The US Supreme Court granted the Solicitor General’s request to argue in a private case that consumers can’t sue Apple for monopolizing its “App Store.”
In an October 1 order, the high court agreed to allow Solicitor General Noel Francisco’s request to split time with Apple during oral argument in Apple v. Pepper. The argument date hasn’t been set yet. The case is the only one interpreting antitrust law that the Supreme Court has so far agreed to hear this term.
The government can ask to argue part of private cases in front of the justices, but it’s not a regular occurrence. It happened last term when the Solicitor General argued with the states that American Express violates antitrust laws when it bars merchants from asking customers to use credit cards with lower swipe fees. The court found in favor of American Express.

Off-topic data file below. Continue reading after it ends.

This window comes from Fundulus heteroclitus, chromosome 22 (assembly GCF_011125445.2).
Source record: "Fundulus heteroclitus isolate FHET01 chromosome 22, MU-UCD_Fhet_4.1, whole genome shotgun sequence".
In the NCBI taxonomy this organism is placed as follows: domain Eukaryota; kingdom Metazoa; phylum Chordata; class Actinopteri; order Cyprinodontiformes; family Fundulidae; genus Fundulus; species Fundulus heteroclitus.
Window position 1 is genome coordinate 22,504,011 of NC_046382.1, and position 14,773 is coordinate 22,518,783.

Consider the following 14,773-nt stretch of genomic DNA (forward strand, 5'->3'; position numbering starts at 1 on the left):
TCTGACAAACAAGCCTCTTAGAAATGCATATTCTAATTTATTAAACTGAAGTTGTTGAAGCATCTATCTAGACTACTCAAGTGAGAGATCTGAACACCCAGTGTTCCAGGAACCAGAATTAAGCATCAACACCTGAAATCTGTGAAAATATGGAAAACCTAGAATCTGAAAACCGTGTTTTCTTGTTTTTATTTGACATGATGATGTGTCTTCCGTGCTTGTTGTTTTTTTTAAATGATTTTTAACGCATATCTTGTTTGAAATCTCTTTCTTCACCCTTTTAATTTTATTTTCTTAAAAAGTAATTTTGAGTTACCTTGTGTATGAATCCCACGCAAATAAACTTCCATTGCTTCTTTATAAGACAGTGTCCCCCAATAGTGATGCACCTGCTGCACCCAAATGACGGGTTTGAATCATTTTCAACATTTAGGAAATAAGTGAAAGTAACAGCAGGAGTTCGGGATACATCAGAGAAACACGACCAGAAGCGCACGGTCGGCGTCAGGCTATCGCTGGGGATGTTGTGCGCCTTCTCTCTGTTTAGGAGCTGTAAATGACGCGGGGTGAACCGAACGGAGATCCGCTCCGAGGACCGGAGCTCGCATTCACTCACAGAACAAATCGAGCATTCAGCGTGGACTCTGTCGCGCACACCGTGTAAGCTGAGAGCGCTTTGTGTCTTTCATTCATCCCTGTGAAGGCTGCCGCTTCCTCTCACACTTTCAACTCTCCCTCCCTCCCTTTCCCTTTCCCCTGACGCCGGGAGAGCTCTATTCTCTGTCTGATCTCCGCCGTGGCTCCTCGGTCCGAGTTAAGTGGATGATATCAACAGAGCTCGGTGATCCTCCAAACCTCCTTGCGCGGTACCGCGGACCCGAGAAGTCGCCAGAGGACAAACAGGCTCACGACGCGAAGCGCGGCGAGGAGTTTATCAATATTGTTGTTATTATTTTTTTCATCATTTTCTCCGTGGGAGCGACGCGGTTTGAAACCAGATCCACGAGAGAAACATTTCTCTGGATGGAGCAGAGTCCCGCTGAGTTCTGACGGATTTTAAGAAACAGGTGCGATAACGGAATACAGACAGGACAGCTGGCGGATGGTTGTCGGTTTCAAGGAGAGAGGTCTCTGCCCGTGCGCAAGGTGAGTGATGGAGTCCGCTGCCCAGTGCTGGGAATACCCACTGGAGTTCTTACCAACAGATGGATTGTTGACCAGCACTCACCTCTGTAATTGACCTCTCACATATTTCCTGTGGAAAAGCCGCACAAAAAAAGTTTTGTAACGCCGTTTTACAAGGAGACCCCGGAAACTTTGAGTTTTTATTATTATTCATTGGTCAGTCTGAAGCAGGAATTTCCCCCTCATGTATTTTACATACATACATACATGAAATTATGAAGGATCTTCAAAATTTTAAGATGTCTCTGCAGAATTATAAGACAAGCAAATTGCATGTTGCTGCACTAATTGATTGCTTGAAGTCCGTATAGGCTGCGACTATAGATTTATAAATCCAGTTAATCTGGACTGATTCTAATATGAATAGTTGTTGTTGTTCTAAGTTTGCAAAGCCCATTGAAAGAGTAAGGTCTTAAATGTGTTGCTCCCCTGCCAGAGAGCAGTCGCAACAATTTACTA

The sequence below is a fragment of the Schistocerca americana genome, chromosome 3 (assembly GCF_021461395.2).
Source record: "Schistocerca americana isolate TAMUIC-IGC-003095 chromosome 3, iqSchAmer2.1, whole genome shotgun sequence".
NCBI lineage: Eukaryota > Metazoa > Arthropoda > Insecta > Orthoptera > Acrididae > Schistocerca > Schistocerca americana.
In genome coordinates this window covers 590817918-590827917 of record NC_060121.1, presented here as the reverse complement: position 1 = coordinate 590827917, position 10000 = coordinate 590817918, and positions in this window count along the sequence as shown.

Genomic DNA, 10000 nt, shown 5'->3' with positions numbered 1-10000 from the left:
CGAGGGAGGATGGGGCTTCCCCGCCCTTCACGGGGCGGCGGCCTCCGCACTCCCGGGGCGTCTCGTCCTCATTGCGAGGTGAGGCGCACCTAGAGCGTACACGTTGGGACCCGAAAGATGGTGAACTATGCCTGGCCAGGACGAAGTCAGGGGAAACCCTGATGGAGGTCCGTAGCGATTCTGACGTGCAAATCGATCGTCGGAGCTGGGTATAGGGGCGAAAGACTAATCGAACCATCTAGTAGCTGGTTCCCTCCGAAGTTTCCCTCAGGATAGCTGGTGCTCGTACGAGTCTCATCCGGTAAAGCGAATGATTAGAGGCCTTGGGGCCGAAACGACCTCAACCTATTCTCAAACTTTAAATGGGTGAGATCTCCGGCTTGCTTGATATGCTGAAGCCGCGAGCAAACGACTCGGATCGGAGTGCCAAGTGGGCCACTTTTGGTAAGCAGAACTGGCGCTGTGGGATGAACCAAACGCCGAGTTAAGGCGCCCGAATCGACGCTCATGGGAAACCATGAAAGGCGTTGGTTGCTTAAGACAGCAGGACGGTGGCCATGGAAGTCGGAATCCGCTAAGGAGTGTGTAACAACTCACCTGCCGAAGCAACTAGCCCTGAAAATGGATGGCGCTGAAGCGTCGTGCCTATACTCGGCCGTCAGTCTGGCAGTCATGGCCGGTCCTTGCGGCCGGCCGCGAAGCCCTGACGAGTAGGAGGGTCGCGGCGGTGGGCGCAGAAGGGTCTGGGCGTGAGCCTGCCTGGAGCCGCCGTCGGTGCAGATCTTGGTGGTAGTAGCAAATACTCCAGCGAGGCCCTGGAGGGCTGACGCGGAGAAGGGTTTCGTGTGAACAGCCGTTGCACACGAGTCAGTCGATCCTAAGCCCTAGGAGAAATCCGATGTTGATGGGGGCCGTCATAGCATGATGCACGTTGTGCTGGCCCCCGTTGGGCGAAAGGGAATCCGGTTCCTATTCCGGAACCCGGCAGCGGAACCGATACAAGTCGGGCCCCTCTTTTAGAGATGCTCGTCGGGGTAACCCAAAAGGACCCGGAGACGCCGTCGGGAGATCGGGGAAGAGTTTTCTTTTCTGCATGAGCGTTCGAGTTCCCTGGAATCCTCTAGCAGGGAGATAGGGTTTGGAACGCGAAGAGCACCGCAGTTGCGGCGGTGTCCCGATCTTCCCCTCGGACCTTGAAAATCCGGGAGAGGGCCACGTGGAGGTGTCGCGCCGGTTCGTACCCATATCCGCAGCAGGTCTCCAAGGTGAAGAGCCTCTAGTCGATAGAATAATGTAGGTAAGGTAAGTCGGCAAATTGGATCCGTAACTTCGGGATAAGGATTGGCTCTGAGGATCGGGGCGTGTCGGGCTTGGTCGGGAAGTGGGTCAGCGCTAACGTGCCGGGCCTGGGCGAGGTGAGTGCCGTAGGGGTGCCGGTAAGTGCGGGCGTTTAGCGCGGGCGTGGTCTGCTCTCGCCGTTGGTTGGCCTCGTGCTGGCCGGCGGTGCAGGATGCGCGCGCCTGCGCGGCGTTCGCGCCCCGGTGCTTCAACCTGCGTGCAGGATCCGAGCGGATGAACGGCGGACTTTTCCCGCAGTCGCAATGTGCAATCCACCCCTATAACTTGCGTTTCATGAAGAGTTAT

In this case, Francisco filed a brief at the court’s invitation supporting Apple’s position that app users’ complaints should be thrown out. A district court dismissed claims by consumers that Apple fixed prices for apps in its App Store, but the US Court of Appeals for the Ninth Circuit reinstated them.